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Foreign Tech Workers Face Uncertain Future Under Trump

Tech companies regularly bring foreign tech workers over on visas for skilled employees. Workers from India and China are particularly popular. However foreign tech workers face an uncertain future under President Donald Trump and his new Attorney General, Senator Jeff Sessions.

Recently, Reuters reported on how Sessions is a staunch critic of the skilled worker program.

Every year, there is a scramble for the 65,000 H-1B visas made available by U.S. Citizenship and Immigration Services (USCIS) in April. The cap for the visas is quickly reached.

Foreign tech workers face uncertain future

Feds put squeeze on foreign tech workers

The tech industry has lobbied hard for an expansion of the program. It now faces a fight to keep it intact and to maintain the supply of foreign tech workers, Reuters reported.

Trump’s stance on H-1B visas was inconsistent during the 2016 election campaign. Sessions remains a staunch opponent.

The new attorney general tried to curtail the program and introduced legislation in 2016 aiming to make the visas less accessible to major outsourcing companies like Infosys. These companies are among the main users of H-1B visas. They provide foreign contractors to American companies.

Overseas Tech Workers May Be in Short Supply

“Thousands of U.S. workers are being replaced by foreign labor,” Sessions said at hearing in February.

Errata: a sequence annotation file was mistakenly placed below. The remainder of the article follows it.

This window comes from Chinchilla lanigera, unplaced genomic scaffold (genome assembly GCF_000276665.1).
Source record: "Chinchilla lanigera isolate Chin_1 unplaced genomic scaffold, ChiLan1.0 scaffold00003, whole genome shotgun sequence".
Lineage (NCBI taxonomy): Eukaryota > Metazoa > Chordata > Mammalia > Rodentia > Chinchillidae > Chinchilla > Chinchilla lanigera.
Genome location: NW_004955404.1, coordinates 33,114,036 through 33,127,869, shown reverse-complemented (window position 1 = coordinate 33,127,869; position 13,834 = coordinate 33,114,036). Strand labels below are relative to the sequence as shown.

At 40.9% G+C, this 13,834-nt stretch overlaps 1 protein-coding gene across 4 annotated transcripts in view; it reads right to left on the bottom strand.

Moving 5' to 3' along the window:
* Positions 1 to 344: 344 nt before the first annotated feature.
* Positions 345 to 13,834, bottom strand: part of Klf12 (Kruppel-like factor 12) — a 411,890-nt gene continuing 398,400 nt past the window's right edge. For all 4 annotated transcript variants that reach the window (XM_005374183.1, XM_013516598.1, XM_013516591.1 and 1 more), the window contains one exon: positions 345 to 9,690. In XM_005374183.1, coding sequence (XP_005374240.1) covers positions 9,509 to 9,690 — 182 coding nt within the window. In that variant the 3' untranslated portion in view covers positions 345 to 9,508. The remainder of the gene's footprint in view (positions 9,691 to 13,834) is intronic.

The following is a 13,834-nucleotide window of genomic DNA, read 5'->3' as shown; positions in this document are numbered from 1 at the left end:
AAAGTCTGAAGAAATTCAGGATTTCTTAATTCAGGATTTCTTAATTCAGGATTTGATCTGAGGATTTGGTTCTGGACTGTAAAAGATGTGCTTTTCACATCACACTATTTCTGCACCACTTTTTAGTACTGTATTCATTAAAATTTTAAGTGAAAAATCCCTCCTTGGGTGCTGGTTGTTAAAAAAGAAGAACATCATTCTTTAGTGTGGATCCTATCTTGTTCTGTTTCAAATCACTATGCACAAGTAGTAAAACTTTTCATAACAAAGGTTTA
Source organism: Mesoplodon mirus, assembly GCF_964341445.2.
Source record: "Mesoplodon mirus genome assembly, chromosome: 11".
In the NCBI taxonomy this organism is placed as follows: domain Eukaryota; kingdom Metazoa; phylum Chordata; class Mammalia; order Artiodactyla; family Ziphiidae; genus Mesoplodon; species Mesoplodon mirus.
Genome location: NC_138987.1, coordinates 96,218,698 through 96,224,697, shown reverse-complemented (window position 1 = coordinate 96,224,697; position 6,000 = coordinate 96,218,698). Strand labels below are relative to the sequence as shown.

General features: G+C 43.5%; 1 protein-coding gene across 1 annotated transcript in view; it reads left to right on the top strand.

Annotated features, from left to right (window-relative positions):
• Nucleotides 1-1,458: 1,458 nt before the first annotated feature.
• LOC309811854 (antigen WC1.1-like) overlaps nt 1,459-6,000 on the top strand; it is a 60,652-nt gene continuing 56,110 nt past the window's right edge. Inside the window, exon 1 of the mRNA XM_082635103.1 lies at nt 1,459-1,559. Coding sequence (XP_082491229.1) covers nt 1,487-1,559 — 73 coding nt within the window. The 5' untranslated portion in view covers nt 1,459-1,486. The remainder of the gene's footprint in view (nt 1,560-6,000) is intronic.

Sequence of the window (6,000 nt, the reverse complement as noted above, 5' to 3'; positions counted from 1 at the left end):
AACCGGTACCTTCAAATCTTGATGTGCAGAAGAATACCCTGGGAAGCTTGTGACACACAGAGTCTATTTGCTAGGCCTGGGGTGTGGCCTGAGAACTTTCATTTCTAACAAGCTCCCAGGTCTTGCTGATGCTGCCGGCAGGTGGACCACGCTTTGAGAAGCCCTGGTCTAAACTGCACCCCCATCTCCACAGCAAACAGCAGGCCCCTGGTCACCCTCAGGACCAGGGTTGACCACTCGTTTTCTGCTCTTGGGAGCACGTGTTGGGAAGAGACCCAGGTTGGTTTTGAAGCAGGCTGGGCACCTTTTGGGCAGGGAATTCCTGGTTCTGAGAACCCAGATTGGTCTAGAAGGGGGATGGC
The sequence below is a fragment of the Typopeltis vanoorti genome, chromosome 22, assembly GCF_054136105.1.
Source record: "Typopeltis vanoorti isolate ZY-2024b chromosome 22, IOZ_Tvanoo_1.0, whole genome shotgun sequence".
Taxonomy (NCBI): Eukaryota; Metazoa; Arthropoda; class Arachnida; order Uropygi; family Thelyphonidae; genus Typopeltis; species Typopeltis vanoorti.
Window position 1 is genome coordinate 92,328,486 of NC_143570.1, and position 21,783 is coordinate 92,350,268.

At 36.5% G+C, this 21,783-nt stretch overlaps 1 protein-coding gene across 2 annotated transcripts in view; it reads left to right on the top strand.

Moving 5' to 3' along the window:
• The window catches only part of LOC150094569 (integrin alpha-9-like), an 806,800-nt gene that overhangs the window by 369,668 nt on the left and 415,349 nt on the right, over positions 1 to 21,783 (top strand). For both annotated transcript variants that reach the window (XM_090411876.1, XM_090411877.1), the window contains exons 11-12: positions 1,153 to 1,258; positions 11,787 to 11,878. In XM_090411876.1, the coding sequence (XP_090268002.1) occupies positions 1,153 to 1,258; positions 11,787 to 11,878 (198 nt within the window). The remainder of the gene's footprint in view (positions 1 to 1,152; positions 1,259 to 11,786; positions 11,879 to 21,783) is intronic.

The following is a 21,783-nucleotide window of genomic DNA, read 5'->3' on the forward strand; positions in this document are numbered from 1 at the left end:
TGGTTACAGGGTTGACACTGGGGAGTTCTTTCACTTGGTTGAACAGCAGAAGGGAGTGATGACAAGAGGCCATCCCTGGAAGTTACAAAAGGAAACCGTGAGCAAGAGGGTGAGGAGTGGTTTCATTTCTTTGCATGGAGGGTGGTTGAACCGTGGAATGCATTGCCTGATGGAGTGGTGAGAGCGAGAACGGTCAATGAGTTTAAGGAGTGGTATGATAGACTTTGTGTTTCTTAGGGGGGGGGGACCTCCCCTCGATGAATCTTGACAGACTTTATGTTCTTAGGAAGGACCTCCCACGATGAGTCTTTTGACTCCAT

The narrative that foreign workers on H-1B visas are undercutting American workers was put forward by the Trump campaign last year. There are, nevertheless, restrictions that are intended to prevent employers from using the visas to undercut local workers.

Companies that apply for an H-1B visa must file labor condition application with the Department of Labor to certify that the foreign applicant will be paid the prevailing wage, as determined by the department.

While Trump’s approach to H-1B visas was variable in 2016, his most recent pronouncement after the presidential election was worrying news for companies that hire skilled foreign tech workers.

He indicated that the visa program will come under scrutiny once he takes office.

Trump listed five executive actions he intended to take on his first day in office. They include asking the Department of Labor to investigate “all abuses of the visa programs that undercut the American worker,” Computerworld reported.

At a rally in Ohio in October, Trump declared:

“Companies are importing low-wage workers on H-1B visas to take jobs from young college-trained Americans.”

The uncertainty about the future of the H-1B visa program and how it will apply to foreign tech workers makes it important to apply as soon as possible if you are seeking workers from abroad. Call Peek & Toland for help with your visa application in Texas at (512) 474-4445.

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